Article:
“If it ain't broke, don't fix it.” Not exactly the most original adage to open a paragraph with but, for this particular band, it will suffice. Far be it from me to claim Yoda-like wisdom regarding the complexities of music but, as an avowed fan since the tender age of eight, I have my opinions. Since before The Beatles, Rock Music has been declared clinically dead more times than I care to recall. That the countless Lazarus-like resurrections of the genre have left critics scratching their sizeable heads verifies the potency and timelessness of the music. A quick perusal of today's charts, however, confirms that Rock is currently at a transitional stage. Self-proclaimed experts like to sound intelligent by claiming: “everything moves in cycles.” Therefore the current trend of reworking the New Romantic Movement of the 80s should come as no surprise. The problem? An entire generation of neophyte music devotees being led to believe that this shit is the greatest thing since sliced bread. Then there are the aspiring Radiohead-wannabes who are so obsessed with being “avant-garde” that they completely go off the deep end. What they produce isn't so much music, but rather, musical masturbation.
The beauty, then, of Taggu nDios is that they're not out to re-invent the wheel. Likewise, they evade painting themselves into a corner by NOT consciously replicating past Movements verbatim. T-shirts, jeans and jamming are the order of the day. And what comes out of those amplifiers just happens to be good, balls-out, get-your-butt-on-the-floor, teeth-rattling, head-banging Rock. Instead of being contrived, the music sounds natural. The band's original compositions show traces of all the greats…infused with that distinctly Pinoy flair, of course. The incendiary riffage and thunderous drumming of Led Zeppelin. The inebriated looseness of classic Aerosmith. The hysterical melodiousness of KISS. The arrogant bluster of Poison and Motley Crue. The haughty bravado of Guns & Roses. The rage of Metallica. The earnestness of Temple of the Dog. The smolder of early Pearl Jam. The verve of The Red Hot Chili Peppers. The robustness of Wolfgang. And, of course, the searing audacity of Razorback. Down a few beers and you would swear vocalist John Torres even LOOKS like a young Kevin Roy.
Taggu nDios bear, oddly enough, none of the frailties that plague relatively new bands. Formed in early 2004, the group's creation was largely organic. Most of the current lineup frequented Torres' studio-space-cum-lounge on Katipunan. As there just happened to be several instruments lying around, impromptu jam-sessions quickly ensued. A half-joking gig offer later and a new band was born. What is most surprising, then, is the palpable musical alchemy that exists between these self-taught musicians. Many gig-goers actually come out of performances mistakenly thinking that the band was founded on childhood friendships. But what is history in the face of talent? Drummer Pierre Asuncion alternates between the jazz-inspired musings of Matt Cameron (Soundgarden) and John Bonham's bone-crushing assault. Bassist Mikey Abola reminds one of the terse Fieldy (Korn), as well as the ever-present vim of Flea. Pat Co's rhythm guitar work is reminiscent of the down and dirty Izzy Stradlin' (GnR) mixed with the steady hand of James Hetfield. Lead guitarist Dave Reyes' clever licks bring to mind the great Stevie Ray Vaughn and the bluesy Jimmy Page. And despite the inevitable comparisons with Razorback's charismatic frontman, there is something of a Kurt Cobain edge to Torres. He can belt like Roger Daltrey (The Who) but it is his ability as a songwriter that intrigues. A true example of the Cobain-school-of-composition, his lyrics read like the confessional poetry of Sylvia Plath. Angry yet redeeming.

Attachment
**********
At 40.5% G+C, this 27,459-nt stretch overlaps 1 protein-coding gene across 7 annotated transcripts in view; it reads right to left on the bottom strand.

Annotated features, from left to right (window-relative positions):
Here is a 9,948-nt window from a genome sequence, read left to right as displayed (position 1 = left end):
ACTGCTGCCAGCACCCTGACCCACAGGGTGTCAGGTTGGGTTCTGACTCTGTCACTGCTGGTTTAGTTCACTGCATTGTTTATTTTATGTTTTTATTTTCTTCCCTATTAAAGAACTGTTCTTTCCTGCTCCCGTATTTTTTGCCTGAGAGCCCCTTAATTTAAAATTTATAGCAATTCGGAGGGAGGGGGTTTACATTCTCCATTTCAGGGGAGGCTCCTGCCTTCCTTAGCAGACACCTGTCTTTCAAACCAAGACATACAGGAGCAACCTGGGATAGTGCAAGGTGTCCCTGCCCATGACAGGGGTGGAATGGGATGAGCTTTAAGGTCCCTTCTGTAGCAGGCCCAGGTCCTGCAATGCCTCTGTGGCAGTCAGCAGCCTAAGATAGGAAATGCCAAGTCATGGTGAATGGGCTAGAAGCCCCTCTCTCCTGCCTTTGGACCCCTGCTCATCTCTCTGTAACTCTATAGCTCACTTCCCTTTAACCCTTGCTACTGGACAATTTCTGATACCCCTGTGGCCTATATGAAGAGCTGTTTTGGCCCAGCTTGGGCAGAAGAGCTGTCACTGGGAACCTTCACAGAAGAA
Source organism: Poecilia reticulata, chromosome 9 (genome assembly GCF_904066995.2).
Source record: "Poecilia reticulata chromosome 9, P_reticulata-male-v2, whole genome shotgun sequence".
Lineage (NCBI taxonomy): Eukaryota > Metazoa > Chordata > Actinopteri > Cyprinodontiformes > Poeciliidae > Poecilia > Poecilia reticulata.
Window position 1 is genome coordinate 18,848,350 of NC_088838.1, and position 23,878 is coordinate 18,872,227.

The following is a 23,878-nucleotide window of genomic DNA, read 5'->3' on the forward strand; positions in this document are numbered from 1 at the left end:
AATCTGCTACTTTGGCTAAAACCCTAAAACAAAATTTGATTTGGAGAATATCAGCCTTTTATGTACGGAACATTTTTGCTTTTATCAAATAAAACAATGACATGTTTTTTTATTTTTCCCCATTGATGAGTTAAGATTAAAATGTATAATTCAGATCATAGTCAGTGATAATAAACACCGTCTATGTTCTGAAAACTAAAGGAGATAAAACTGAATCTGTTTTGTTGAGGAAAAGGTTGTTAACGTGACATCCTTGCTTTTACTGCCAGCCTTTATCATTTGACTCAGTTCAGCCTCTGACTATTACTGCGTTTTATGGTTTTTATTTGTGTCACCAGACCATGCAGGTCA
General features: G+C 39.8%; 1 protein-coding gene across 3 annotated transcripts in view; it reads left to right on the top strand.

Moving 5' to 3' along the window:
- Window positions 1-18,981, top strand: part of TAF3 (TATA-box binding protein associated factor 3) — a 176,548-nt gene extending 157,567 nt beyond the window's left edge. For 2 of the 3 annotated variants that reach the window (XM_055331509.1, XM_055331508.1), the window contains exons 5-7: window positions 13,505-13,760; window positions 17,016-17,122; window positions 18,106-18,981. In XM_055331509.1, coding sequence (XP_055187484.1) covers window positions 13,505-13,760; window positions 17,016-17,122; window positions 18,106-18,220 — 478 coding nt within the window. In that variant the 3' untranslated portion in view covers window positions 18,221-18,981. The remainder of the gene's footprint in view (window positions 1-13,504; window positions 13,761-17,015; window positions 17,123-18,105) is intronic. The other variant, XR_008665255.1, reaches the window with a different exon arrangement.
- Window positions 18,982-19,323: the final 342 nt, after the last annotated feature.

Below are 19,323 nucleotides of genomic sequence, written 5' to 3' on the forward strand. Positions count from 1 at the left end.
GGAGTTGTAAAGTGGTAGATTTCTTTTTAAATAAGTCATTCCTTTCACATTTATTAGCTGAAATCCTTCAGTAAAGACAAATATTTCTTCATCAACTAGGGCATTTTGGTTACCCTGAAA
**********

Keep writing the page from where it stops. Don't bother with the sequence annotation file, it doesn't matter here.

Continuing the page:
When asked about the significance of their much-misspelled band name, Taggu nDios invariably look to their vocalist. “A self-coined term, it means ‘refuge in God.'” Not being the most “orthodox” of people, you would think that this would someone like ME uncomfortable. But don't get the wrong idea about this band. These are not evangelical swindlers capitalizing on people's beliefs. It's not as if Torres is going to commence doing pelvic-thrusts mid-gig, closing the show in a Jesus Christ pose a la Creed's malodorous Scott Stapp. On the other hand, he isn't going to bite the head off a snowy-white dove, roll his eyes back into his skull and run around in circles while intermittently speaking in tongues. As with their music, just take the name for what it is.
All kidding aside, though, this not a band to underestimate. That they are still in the studio developing new songs isn't any indication of an amateurish approach to the very serious business of music-making. As implied in the subconscious manifesto of the group, Taggu nDios are FAR ahead of the game. In their own words: “We would rather be known as a great live band than as a band with a great CD.” Hell, The Jerks went DECADES before laying a single track down. Success for these young musicians, then, is an INTERACTIVE affair with their growing number of followers. And it's about-bloody-time that someone figured this out. That a Rock band should crave financial success is nothing to be ashamed of...unrealistic displays of so-called “idealism” never paid the bills, after all. What many bands FORGET in their trudging crusade towards respectability and dignity, however, is that music will ALWAYS be a social activity. Selling a million records doesn't really matter if your live show is crap, right? A performer can only be deemed thus if he or she has someone to perform TO. A gig is an unspoken conversation between two parties…the person on stage and the person watching. When this conversation falters, then what's the point? And if it takes a generous helping of righteous “Rakenrol” from Taggu nDios to kick our asses out of complacency, then we would do well to be thankful.